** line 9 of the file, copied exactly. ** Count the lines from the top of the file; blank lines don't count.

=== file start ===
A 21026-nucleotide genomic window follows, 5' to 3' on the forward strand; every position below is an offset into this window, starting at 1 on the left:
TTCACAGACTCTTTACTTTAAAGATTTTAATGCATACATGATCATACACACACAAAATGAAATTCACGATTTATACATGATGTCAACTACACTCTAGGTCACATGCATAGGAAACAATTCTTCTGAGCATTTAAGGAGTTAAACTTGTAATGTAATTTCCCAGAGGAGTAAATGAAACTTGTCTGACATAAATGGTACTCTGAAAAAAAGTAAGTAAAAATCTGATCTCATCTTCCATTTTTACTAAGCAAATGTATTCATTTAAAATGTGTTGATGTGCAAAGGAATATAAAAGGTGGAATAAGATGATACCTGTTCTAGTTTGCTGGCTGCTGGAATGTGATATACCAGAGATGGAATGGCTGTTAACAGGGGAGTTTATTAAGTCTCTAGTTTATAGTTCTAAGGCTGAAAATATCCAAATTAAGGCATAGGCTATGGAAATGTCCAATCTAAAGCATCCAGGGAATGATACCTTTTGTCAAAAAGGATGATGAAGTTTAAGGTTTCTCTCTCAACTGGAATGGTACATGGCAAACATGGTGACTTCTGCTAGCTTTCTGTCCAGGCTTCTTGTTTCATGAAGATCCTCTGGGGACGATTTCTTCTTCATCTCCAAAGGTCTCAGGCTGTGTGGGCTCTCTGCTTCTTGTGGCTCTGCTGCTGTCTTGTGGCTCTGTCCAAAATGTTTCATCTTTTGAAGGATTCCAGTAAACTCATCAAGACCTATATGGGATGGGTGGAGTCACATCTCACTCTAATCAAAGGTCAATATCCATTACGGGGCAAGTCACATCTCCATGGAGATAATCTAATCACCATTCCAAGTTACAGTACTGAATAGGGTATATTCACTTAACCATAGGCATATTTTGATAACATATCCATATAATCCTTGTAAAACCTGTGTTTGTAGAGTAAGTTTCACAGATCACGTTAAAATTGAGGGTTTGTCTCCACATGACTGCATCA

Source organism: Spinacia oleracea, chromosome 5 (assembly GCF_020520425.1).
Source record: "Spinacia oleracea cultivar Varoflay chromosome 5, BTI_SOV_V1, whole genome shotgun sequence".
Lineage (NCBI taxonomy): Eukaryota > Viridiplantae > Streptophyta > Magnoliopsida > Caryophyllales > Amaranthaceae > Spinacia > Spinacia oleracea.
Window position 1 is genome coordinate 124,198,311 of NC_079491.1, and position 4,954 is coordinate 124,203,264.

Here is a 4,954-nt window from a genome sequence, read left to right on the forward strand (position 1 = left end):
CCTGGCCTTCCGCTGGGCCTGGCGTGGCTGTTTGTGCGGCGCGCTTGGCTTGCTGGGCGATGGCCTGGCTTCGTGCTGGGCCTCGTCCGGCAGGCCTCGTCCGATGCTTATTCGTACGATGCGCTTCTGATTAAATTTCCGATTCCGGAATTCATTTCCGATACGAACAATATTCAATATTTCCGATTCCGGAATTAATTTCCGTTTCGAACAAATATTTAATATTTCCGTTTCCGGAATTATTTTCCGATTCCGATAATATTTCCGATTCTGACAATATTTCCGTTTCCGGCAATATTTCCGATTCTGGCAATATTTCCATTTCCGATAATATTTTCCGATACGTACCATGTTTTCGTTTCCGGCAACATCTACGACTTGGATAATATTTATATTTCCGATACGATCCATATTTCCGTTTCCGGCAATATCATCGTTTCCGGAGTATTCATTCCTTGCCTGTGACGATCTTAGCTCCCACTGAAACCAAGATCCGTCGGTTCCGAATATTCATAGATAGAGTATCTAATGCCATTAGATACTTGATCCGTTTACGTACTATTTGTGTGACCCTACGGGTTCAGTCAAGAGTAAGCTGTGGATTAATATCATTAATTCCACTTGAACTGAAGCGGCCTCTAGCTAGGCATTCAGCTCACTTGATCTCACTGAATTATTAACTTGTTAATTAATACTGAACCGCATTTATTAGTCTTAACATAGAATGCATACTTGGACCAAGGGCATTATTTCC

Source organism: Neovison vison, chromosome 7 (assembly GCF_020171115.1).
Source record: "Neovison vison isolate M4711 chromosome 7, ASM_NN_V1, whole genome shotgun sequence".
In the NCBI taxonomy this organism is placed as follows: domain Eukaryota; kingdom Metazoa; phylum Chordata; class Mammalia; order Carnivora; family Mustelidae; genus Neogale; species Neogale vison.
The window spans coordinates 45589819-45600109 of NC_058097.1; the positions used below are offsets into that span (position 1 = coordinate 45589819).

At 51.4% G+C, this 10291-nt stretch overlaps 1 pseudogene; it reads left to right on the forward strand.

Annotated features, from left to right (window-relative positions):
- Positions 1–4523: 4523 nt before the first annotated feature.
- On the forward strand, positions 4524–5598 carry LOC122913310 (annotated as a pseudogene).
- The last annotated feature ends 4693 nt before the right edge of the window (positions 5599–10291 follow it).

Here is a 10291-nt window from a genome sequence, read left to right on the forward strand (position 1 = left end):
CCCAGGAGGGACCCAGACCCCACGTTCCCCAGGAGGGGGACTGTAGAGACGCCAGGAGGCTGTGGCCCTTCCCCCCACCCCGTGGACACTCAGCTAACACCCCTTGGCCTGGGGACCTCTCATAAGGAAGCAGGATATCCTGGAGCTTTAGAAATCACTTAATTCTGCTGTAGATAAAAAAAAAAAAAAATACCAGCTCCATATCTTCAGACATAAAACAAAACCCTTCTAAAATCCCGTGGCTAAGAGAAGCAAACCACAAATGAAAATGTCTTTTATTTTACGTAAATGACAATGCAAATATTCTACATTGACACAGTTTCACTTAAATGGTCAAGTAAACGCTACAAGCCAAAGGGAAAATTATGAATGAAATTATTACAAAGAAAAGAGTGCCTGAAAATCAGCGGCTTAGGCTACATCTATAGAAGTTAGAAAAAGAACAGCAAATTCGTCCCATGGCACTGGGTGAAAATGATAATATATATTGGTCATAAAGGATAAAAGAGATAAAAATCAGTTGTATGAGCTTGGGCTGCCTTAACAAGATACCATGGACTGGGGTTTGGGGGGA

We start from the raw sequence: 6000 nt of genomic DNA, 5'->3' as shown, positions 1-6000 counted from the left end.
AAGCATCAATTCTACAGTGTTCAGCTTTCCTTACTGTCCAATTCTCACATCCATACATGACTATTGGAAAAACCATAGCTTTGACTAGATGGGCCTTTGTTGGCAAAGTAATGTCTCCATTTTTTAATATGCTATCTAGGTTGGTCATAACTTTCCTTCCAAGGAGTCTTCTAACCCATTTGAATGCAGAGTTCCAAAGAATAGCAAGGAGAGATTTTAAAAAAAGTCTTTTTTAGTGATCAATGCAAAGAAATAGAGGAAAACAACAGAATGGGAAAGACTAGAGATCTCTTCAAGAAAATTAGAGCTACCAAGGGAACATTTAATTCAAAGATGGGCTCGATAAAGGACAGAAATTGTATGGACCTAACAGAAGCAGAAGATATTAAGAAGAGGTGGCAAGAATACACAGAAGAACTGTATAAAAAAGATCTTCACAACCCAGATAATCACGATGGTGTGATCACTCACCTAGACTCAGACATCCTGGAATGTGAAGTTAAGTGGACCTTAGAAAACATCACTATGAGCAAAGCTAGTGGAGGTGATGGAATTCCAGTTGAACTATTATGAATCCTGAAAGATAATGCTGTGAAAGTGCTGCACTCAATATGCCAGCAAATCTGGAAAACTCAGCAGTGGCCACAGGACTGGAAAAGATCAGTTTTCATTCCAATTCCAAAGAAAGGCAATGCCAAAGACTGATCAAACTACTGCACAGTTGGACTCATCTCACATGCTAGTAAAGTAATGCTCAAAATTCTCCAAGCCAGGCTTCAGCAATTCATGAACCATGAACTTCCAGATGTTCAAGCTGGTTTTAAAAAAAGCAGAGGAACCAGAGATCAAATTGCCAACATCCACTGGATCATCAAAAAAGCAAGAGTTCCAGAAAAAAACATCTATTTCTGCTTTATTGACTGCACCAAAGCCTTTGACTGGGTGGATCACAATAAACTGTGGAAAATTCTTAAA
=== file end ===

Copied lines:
Source organism: Neovison vison, chromosome 7 (assembly GCF_020171115.1).